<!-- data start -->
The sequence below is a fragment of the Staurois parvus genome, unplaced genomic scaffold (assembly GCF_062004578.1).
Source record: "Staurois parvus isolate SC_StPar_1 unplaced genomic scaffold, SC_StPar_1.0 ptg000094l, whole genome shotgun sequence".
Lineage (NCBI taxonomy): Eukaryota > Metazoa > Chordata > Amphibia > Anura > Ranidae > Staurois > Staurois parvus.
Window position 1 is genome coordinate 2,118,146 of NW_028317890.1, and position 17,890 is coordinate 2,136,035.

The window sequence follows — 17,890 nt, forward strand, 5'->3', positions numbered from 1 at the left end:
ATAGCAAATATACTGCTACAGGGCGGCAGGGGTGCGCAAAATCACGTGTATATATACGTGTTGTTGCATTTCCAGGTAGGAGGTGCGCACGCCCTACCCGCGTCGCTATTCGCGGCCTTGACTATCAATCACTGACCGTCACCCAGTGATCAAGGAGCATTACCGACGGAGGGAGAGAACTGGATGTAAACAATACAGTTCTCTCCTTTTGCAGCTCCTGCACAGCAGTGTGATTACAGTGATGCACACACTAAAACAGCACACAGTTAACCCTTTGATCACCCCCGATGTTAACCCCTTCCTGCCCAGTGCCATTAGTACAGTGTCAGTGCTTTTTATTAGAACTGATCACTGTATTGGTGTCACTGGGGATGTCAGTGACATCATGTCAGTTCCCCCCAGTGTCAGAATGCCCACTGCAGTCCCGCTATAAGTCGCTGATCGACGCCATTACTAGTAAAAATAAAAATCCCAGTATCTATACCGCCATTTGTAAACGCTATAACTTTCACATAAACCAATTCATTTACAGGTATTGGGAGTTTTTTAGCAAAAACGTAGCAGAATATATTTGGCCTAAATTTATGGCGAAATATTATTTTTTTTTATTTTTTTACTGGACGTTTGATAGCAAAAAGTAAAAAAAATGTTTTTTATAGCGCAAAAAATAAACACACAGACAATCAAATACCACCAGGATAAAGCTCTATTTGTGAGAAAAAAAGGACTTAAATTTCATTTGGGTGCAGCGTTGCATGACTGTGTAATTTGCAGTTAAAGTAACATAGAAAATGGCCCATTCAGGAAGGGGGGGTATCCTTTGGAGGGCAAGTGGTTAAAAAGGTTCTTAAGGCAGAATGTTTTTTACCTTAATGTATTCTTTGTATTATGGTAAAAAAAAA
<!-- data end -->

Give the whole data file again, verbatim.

The sequence below is a fragment of the Staurois parvus genome, unplaced genomic scaffold (assembly GCF_062004578.1).
Source record: "Staurois parvus isolate SC_StPar_1 unplaced genomic scaffold, SC_StPar_1.0 ptg000094l, whole genome shotgun sequence".
Lineage (NCBI taxonomy): Eukaryota > Metazoa > Chordata > Amphibia > Anura > Ranidae > Staurois > Staurois parvus.
Window position 1 is genome coordinate 2,118,146 of NW_028317890.1, and position 17,890 is coordinate 2,136,035.

The window sequence follows — 17,890 nt, forward strand, 5'->3', positions numbered from 1 at the left end:
ATAGCAAATATACTGCTACAGGGCGGCAGGGGTGCGCAAAATCACGTGTATATATACGTGTTGTTGCATTTCCAGGTAGGAGGTGCGCACGCCCTACCCGCGTCGCTATTCGCGGCCTTGACTATCAATCACTGACCGTCACCCAGTGATCAAGGAGCATTACCGACGGAGGGAGAGAACTGGATGTAAACAATACAGTTCTCTCCTTTTGCAGCTCCTGCACAGCAGTGTGATTACAGTGATGCACACACTAAAACAGCACACAGTTAACCCTTTGATCACCCCCGATGTTAACCCCTTCCTGCCCAGTGCCATTAGTACAGTGTCAGTGCTTTTTATTAGAACTGATCACTGTATTGGTGTCACTGGGGATGTCAGTGACATCATGTCAGTTCCCCCCAGTGTCAGAATGCCCACTGCAGTCCCGCTATAAGTCGCTGATCGACGCCATTACTAGTAAAAATAAAAATCCCAGTATCTATACCGCCATTTGTAAACGCTATAACTTTCACATAAACCAATTCATTTACAGGTATTGGGAGTTTTTTAGCAAAAACGTAGCAGAATATATTTGGCCTAAATTTATGGCGAAATATTATTTTTTTTTATTTTTTTACTGGACGTTTGATAGCAAAAAGTAAAAAAAATGTTTTTTATAGCGCAAAAAATAAACACACAGACAATCAAATACCACCAGGATAAAGCTCTATTTGTGAGAAAAAAAGGACTTAAATTTCATTTGGGTGCAGCGTTGCATGACTGTGTAATTTGCAGTTAAAGTAACATAGAAAATGGCCCATTCAGGAAGGGGGGGTATCCTTTGGAGGGCAAGTGGTTAAAAAGGTTCTTAAGGCAGAATGTTTTTTACCTTAATGTATTCTTTGTATTATGGTAAAAAAAAA